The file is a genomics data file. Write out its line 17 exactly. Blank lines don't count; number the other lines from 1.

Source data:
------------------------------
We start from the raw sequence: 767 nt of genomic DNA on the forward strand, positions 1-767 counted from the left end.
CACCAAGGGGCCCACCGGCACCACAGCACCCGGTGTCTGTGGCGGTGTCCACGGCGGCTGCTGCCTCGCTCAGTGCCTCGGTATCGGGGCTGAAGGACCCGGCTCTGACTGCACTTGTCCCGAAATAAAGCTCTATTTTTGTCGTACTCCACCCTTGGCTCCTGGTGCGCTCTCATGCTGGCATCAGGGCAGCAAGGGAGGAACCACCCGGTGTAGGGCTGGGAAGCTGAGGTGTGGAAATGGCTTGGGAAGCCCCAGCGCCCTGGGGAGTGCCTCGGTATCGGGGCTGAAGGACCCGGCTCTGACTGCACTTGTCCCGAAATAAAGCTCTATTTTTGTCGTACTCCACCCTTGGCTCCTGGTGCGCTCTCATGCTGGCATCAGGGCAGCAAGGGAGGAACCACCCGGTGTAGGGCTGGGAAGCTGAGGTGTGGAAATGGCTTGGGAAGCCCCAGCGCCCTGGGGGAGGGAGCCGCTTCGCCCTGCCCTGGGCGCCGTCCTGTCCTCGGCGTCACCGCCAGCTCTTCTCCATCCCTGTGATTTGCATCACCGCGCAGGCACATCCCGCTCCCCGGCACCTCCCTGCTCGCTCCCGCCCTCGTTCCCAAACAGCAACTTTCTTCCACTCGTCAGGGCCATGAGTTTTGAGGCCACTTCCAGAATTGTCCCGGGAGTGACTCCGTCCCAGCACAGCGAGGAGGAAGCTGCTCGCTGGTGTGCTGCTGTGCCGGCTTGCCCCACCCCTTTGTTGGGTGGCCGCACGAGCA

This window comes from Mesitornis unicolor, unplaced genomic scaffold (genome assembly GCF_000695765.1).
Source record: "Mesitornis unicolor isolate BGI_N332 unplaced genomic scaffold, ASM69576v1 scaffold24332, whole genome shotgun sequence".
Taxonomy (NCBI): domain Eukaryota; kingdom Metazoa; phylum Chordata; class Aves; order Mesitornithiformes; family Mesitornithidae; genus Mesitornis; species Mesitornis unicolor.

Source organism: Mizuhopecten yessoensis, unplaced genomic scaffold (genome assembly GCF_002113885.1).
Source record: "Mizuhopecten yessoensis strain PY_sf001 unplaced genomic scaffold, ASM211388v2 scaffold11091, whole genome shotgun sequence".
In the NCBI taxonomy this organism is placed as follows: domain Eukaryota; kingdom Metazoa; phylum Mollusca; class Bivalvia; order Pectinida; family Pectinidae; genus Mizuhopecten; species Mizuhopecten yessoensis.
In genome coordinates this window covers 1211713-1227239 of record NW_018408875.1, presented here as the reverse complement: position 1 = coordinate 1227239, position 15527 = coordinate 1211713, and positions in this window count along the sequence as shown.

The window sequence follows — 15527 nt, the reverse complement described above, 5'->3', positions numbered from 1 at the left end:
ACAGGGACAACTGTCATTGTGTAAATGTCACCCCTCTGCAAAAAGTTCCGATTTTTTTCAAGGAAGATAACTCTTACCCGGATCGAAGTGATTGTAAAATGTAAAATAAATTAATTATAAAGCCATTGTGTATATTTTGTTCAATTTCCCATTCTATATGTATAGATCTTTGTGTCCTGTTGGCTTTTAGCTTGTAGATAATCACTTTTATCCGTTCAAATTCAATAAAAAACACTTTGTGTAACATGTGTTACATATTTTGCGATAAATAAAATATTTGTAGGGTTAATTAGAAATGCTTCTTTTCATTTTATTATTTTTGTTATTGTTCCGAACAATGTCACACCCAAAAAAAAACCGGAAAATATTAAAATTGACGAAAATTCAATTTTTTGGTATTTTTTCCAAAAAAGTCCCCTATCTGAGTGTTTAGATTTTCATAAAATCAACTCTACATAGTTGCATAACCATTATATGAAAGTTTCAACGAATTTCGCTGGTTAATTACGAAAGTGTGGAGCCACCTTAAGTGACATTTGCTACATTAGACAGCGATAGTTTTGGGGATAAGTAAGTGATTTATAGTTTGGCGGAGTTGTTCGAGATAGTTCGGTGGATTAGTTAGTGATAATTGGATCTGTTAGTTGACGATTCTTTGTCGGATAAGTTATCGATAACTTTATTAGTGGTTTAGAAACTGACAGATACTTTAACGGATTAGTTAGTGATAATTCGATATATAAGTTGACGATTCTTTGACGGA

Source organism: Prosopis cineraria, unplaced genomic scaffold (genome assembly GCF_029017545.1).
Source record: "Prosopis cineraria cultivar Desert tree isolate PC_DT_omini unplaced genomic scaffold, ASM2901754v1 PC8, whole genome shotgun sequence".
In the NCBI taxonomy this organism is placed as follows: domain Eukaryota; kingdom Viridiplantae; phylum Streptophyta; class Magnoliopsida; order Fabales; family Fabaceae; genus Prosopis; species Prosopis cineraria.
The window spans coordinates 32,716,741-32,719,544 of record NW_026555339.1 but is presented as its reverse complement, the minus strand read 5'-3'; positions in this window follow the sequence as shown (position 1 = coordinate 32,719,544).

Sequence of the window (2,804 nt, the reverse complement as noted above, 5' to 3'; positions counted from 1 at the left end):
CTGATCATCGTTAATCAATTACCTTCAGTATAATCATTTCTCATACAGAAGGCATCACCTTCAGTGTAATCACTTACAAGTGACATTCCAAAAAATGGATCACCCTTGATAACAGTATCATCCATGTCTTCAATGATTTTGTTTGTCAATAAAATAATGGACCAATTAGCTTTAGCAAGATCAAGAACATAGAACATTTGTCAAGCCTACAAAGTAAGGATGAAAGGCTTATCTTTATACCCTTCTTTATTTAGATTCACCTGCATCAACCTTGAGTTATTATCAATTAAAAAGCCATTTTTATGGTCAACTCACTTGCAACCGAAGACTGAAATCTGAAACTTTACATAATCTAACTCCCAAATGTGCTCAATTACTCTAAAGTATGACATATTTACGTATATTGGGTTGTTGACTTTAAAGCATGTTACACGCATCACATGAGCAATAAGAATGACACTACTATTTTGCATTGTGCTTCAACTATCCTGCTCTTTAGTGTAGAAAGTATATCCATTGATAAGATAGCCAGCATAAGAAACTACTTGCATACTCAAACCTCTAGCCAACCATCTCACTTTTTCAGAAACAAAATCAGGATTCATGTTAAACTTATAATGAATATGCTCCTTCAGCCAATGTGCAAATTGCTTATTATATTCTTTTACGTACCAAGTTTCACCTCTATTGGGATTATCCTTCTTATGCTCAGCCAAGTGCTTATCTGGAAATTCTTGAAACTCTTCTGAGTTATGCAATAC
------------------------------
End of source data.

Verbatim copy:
CTGATCATCGTTAATCAATTACCTTCAGTATAATCATTTCTCATACAGAAGGCATCACCTTCAGTGTAATCACTTACAAGTGACATTCCAAAAAATGGATCACCCTTGATAACAGTATCATCCATGTCTTCAATGATTTTGTTTGTCAATAAAATAATGGACCAATTAGCTTTAGCAAGATCAAGAACATAGAACATTTGTCAAGCCTACAAAGTAAGGATGAAAGGCTTATCTTTATACCCTTCTTTATTTAGATTCACCTGCATCAACCTTGAGTTATTATCAATTAAAAAGCCATTTTTATGGTCAACTCACTTGCAACCGAAGACTGAAATCTGAAACTTTACATAATCTAACTCCCAAATGTGCTCAATTACTCTAAAGTATGACATATTTACGTATATTGGGTTGTTGACTTTAAAGCATGTTACACGCATCACATGAGCAATAAGAATGACACTACTATTTTGCATTGTGCTTCAACTATCCTGCTCTTTAGTGTAGAAAGTATATCCATTGATAAGATAGCCAGCATAAGAAACTACTTGCATACTCAAACCTCTAGCCAACCATCTCACTTTTTCAGAAACAAAATCAGGATTCATGTTAAACTTATAATGAATATGCTCCTTCAGCCAATGTGCAAATTGCTTATTATATTCTTTTACGTACCAAGTTTCACCTCTATTGGGATTATCCTTCTTATGCTCAGCCAAGTGCTTATCTGGAAATTCTTGAAACTCTTCTGAGTTATGCAATAC